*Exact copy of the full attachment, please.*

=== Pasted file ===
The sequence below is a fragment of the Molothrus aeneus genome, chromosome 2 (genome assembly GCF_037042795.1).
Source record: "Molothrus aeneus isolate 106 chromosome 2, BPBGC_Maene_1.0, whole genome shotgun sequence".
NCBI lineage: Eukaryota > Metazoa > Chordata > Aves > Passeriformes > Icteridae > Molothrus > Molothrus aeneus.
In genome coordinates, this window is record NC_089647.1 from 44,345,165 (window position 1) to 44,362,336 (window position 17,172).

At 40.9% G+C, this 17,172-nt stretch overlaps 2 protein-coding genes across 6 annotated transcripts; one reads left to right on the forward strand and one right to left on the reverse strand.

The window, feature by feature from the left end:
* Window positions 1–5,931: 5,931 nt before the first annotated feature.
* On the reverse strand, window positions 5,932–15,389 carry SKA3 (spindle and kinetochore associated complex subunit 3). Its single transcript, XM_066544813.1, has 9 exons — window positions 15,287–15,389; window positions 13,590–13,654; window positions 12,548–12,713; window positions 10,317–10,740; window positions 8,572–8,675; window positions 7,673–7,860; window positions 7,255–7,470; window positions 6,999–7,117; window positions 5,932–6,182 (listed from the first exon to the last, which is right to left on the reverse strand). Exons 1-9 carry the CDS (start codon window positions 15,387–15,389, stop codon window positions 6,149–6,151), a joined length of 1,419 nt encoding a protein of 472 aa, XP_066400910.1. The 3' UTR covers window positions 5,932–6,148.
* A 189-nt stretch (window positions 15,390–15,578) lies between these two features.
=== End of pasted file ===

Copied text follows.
The sequence below is a fragment of the Molothrus aeneus genome, chromosome 2 (genome assembly GCF_037042795.1).
Source record: "Molothrus aeneus isolate 106 chromosome 2, BPBGC_Maene_1.0, whole genome shotgun sequence".
NCBI lineage: Eukaryota > Metazoa > Chordata > Aves > Passeriformes > Icteridae > Molothrus > Molothrus aeneus.
In genome coordinates, this window is record NC_089647.1 from 44,345,165 (window position 1) to 44,362,336 (window position 17,172).

At 40.9% G+C, this 17,172-nt stretch overlaps 2 protein-coding genes across 6 annotated transcripts; one reads left to right on the forward strand and one right to left on the reverse strand.

The window, feature by feature from the left end:
* Window positions 1–5,931: 5,931 nt before the first annotated feature.
* On the reverse strand, window positions 5,932–15,389 carry SKA3 (spindle and kinetochore associated complex subunit 3). Its single transcript, XM_066544813.1, has 9 exons — window positions 15,287–15,389; window positions 13,590–13,654; window positions 12,548–12,713; window positions 10,317–10,740; window positions 8,572–8,675; window positions 7,673–7,860; window positions 7,255–7,470; window positions 6,999–7,117; window positions 5,932–6,182 (listed from the first exon to the last, which is right to left on the reverse strand). Exons 1-9 carry the CDS (start codon window positions 15,387–15,389, stop codon window positions 6,149–6,151), a joined length of 1,419 nt encoding a protein of 472 aa, XP_066400910.1. The 3' UTR covers window positions 5,932–6,148.
* A 189-nt stretch (window positions 15,390–15,578) lies between these two features.